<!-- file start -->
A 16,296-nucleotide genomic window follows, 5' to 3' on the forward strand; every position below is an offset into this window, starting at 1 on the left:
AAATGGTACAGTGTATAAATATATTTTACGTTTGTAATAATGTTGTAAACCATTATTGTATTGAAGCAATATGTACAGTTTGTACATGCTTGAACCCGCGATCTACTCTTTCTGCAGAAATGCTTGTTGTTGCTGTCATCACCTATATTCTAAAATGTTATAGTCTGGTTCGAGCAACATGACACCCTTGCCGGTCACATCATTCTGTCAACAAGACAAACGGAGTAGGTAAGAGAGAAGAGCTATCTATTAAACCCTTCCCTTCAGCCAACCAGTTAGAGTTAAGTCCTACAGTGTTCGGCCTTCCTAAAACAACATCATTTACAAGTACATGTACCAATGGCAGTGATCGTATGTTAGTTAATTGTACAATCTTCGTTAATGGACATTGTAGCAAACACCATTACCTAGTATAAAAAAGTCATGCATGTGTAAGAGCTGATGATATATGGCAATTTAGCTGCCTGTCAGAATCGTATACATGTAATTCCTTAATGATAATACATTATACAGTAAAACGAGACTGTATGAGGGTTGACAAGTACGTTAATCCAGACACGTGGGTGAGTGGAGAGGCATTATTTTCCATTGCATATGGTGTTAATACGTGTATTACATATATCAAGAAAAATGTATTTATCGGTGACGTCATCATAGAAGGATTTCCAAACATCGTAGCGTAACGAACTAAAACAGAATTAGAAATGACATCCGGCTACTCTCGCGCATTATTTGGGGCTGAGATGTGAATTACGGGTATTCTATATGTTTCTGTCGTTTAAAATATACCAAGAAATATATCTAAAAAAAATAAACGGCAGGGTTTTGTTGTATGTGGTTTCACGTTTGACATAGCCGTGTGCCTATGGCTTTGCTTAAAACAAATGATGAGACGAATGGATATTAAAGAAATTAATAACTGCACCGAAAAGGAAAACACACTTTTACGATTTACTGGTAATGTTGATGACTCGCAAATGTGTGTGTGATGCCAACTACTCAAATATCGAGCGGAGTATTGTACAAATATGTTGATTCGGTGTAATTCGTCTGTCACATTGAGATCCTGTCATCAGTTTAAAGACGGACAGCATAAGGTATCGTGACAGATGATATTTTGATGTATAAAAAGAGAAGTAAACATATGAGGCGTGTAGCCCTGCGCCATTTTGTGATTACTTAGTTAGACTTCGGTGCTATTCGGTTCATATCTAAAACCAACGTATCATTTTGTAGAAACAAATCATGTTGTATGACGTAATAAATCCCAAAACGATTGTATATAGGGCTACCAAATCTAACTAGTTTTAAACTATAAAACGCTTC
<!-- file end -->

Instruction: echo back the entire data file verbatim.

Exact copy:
A 16,296-nucleotide genomic window follows, 5' to 3' on the forward strand; every position below is an offset into this window, starting at 1 on the left:
AAATGGTACAGTGTATAAATATATTTTACGTTTGTAATAATGTTGTAAACCATTATTGTATTGAAGCAATATGTACAGTTTGTACATGCTTGAACCCGCGATCTACTCTTTCTGCAGAAATGCTTGTTGTTGCTGTCATCACCTATATTCTAAAATGTTATAGTCTGGTTCGAGCAACATGACACCCTTGCCGGTCACATCATTCTGTCAACAAGACAAACGGAGTAGGTAAGAGAGAAGAGCTATCTATTAAACCCTTCCCTTCAGCCAACCAGTTAGAGTTAAGTCCTACAGTGTTCGGCCTTCCTAAAACAACATCATTTACAAGTACATGTACCAATGGCAGTGATCGTATGTTAGTTAATTGTACAATCTTCGTTAATGGACATTGTAGCAAACACCATTACCTAGTATAAAAAAGTCATGCATGTGTAAGAGCTGATGATATATGGCAATTTAGCTGCCTGTCAGAATCGTATACATGTAATTCCTTAATGATAATACATTATACAGTAAAACGAGACTGTATGAGGGTTGACAAGTACGTTAATCCAGACACGTGGGTGAGTGGAGAGGCATTATTTTCCATTGCATATGGTGTTAATACGTGTATTACATATATCAAGAAAAATGTATTTATCGGTGACGTCATCATAGAAGGATTTCCAAACATCGTAGCGTAACGAACTAAAACAGAATTAGAAATGACATCCGGCTACTCTCGCGCATTATTTGGGGCTGAGATGTGAATTACGGGTATTCTATATGTTTCTGTCGTTTAAAATATACCAAGAAATATATCTAAAAAAAATAAACGGCAGGGTTTTGTTGTATGTGGTTTCACGTTTGACATAGCCGTGTGCCTATGGCTTTGCTTAAAACAAATGATGAGACGAATGGATATTAAAGAAATTAATAACTGCACCGAAAAGGAAAACACACTTTTACGATTTACTGGTAATGTTGATGACTCGCAAATGTGTGTGTGATGCCAACTACTCAAATATCGAGCGGAGTATTGTACAAATATGTTGATTCGGTGTAATTCGTCTGTCACATTGAGATCCTGTCATCAGTTTAAAGACGGACAGCATAAGGTATCGTGACAGATGATATTTTGATGTATAAAAAGAGAAGTAAACATATGAGGCGTGTAGCCCTGCGCCATTTTGTGATTACTTAGTTAGACTTCGGTGCTATTCGGTTCATATCTAAAACCAACGTATCATTTTGTAGAAACAAATCATGTTGTATGACGTAATAAATCCCAAAACGATTGTATATAGGGCTACCAAATCTAACTAGTTTTAAACTATAAAACGCTTC